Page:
3. Perhaps they can reconstruct the old facade with more modern materials. It would a shame to turn that beautiful school into a bland structure that looks like every other school.

  4. Class of 93 here. Strange, I’ve had this weird feeling about something happening to the school for a while now. Living in California, I had no idea till yesterday.
    Sad to see part of it go.

    1. I graduated in 1960, as did my twin brother. 4 other siblings graduated later, my husband & his sister. 2 of our next generation did, as well. When we heard that the school was to be torn down in the late 60’s, I was sad, then learned it was able to be shored up after all & was glad. Moving to another WA city by then, I discovered the local high schoo, l which had the very same shape/style as Highline, was torn down & a new modern one was built some blocks away. I heard lots of complaints, which made me thankful Highline was saved. My
      2nd husband was one of the complainers. He’d played football before graduating. My point of this story is that when they tore down the school, graduates were allowed to “claim” one brick, so many took advantage of that. With the comments I’ve read here, it does seem that safety due to age/earthquakes is good reason to tear it down & move on. Farewell, good friend, you served us well. Rest in peace.

  5. I would say that the district is being good stewards of our money. How is it going to cost to savebthe front? Millions? Put that into the classroom!

  6. Part of the district’s promise to the constituency when they were passing their enormous bond package was that they would attempt to preserve the facade HHS. I think it is becoming clear that they had no intention if keeping that promise. What other promises are they going to break? Our students deserve a well-run, efficient, and professional education. Sadly, most students are let down, not by the teachers, but by the administration that seems more interested in experimentation than education.

    1. I think it’s unfortunate that it can’t be saved. But would you want walking under or around it if it where to fall or fail in parts.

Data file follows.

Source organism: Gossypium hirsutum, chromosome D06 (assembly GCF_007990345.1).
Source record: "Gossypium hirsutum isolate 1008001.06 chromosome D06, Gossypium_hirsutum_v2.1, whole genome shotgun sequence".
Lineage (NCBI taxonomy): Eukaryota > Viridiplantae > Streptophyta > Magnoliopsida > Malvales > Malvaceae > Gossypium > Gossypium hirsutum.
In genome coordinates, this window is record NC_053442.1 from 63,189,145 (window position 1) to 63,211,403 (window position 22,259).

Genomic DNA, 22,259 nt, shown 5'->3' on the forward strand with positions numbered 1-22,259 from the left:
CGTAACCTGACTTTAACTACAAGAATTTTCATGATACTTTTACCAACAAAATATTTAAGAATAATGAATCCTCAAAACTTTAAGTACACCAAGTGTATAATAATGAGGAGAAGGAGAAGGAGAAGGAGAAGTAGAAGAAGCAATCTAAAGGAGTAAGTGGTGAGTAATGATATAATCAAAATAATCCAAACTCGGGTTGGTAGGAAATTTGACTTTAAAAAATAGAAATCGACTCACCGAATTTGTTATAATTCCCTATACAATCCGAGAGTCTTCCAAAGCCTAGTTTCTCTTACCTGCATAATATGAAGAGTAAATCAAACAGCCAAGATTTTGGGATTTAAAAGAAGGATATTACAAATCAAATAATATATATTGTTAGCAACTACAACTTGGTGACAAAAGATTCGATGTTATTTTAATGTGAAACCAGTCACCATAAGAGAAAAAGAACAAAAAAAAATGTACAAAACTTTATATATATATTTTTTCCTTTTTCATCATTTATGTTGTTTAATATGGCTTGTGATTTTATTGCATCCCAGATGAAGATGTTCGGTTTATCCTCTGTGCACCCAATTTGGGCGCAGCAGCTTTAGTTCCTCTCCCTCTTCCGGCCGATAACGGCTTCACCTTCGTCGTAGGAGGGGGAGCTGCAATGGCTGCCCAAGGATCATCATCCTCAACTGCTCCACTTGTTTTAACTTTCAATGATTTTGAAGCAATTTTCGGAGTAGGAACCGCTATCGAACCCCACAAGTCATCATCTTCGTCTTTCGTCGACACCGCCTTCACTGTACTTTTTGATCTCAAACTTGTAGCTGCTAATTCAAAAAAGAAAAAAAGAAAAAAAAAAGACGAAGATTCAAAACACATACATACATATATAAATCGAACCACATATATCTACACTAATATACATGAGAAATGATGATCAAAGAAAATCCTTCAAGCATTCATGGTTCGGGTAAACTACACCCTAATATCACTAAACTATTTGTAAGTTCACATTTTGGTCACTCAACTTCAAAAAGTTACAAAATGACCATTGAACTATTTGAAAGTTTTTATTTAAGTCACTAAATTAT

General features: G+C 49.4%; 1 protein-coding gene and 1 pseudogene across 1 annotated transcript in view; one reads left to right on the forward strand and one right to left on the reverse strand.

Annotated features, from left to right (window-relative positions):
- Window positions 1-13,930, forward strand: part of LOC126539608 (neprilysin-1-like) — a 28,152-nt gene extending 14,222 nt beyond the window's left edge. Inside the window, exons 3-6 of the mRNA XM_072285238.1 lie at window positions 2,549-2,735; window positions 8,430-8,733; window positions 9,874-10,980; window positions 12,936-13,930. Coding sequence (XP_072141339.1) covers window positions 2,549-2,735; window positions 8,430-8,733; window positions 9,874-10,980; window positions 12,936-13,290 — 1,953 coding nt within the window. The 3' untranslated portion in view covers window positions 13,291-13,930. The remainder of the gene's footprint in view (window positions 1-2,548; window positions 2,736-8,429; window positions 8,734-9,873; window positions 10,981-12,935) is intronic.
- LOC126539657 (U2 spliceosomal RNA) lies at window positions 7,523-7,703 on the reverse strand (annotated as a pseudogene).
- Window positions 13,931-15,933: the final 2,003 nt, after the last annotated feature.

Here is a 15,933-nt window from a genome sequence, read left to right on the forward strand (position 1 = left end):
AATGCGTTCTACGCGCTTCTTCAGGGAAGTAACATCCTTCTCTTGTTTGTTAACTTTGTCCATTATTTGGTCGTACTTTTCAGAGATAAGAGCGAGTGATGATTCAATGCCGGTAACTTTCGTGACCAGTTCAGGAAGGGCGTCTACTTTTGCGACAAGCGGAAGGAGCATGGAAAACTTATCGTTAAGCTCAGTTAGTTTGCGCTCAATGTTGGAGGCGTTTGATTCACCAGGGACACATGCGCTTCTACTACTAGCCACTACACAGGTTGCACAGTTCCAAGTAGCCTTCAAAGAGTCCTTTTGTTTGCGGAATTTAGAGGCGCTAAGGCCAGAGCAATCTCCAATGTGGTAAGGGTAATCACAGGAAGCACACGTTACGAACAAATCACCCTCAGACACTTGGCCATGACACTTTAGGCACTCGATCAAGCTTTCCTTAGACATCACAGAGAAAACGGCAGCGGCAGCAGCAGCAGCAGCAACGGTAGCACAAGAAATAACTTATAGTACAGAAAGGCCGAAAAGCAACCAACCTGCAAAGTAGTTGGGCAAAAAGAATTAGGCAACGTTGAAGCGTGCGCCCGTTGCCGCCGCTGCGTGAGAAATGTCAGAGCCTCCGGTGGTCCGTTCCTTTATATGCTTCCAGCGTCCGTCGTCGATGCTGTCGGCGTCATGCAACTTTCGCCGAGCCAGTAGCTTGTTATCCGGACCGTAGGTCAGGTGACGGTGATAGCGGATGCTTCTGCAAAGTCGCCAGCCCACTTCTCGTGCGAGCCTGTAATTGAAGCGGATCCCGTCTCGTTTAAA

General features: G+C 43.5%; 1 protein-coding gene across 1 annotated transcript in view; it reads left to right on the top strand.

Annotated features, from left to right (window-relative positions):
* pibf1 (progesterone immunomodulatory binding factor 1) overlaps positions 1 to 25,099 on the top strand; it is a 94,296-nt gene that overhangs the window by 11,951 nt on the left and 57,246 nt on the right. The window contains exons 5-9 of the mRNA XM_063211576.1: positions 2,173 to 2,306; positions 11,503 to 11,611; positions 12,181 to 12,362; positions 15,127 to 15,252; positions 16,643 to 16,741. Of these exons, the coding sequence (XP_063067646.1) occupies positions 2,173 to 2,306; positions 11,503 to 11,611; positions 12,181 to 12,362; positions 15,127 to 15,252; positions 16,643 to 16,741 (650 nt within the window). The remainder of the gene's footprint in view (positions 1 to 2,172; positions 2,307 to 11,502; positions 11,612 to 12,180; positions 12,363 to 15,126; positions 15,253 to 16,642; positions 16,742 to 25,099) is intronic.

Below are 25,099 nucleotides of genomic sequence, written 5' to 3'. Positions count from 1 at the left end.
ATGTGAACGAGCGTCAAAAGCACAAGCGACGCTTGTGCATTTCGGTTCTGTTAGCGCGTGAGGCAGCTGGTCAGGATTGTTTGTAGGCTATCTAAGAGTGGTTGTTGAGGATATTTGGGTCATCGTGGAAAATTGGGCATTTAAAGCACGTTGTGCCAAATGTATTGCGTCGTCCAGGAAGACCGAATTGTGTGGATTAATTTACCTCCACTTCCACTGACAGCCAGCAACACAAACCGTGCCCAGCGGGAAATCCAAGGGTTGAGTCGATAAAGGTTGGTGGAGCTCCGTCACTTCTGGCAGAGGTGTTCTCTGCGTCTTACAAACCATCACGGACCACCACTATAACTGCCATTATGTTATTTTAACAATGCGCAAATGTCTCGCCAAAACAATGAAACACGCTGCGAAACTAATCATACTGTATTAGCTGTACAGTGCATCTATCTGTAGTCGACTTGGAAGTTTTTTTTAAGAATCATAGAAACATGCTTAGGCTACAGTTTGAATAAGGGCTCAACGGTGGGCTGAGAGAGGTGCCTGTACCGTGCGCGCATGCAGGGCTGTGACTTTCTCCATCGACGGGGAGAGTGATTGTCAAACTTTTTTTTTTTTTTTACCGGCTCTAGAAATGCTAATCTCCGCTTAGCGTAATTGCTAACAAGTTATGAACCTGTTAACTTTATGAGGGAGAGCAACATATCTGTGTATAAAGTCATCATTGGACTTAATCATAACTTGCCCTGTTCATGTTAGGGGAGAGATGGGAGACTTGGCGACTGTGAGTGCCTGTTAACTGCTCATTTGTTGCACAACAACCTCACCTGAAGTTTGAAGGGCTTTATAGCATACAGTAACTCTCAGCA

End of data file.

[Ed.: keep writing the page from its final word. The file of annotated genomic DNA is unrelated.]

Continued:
The pile of law suits from parents alone would tear the district ironically to a pile of dust. Leaving the rest of the students unable to get a chance at a education.

  7. That’s a shame. Three generations of my family have looked at that facade before walking through those doors to become a Highline Pirate.
    I hope they recognize the historical significance of and the sense of pride that Highline alumni have in those bricks and mortar and preserve it. Maybe part of it could be placed at Lake Burien Park to stand beside the archway of Lake Burien Elementary School.

  8. I’m sad it can’t be saved, but I also understand. Class 2004, we had the 2001 earthquake and there were questions of whether or not the school was stable enough to use then. Time is not kind to stonework buildings, especially those built on the unstable ground we live on.
    Hopefully they will be able to save the arch, like how they did with Lake Burien Park and make something out of that. However after being able to SEE first hand how much the floors shifted after that quake, I totally understand.

  9. 1971 graduate. Both kids graduated froim HHS. While it is sad that it can’t be saved. Sometimes you just have to let go and move on.

  10. Hello Everyone, a brand new school is being built regardless of whether or not the facade is saved. It’s not a matter of “can” the facade but saved, but rather “should” any of it be saved and what is the price tag – and where would that money come from. That’s what I’ve been trying to find out. Money was allocated in the bond for the facade, but I haven’t been able to find out how far that would go in terms of saving any of the facade. I was handed options by a school board member recently which included the possibility of keeping certain panels – such as the center portion with the front door. I thought that was on the table for future public discussion and then suddenly the press release came out proclaiming the facade couldn’t be saved. I’m meeting with the architects and Enfield next week to find out why we’re not all on the same page fact-wise and what the options still are in terms of public discussion and the future of the facade. I’m also trying to find out the price tags for saving one or more panels and the difference in price for shoring up versus rebuilding the wall. I just feel the public should know since they’re paying the bills.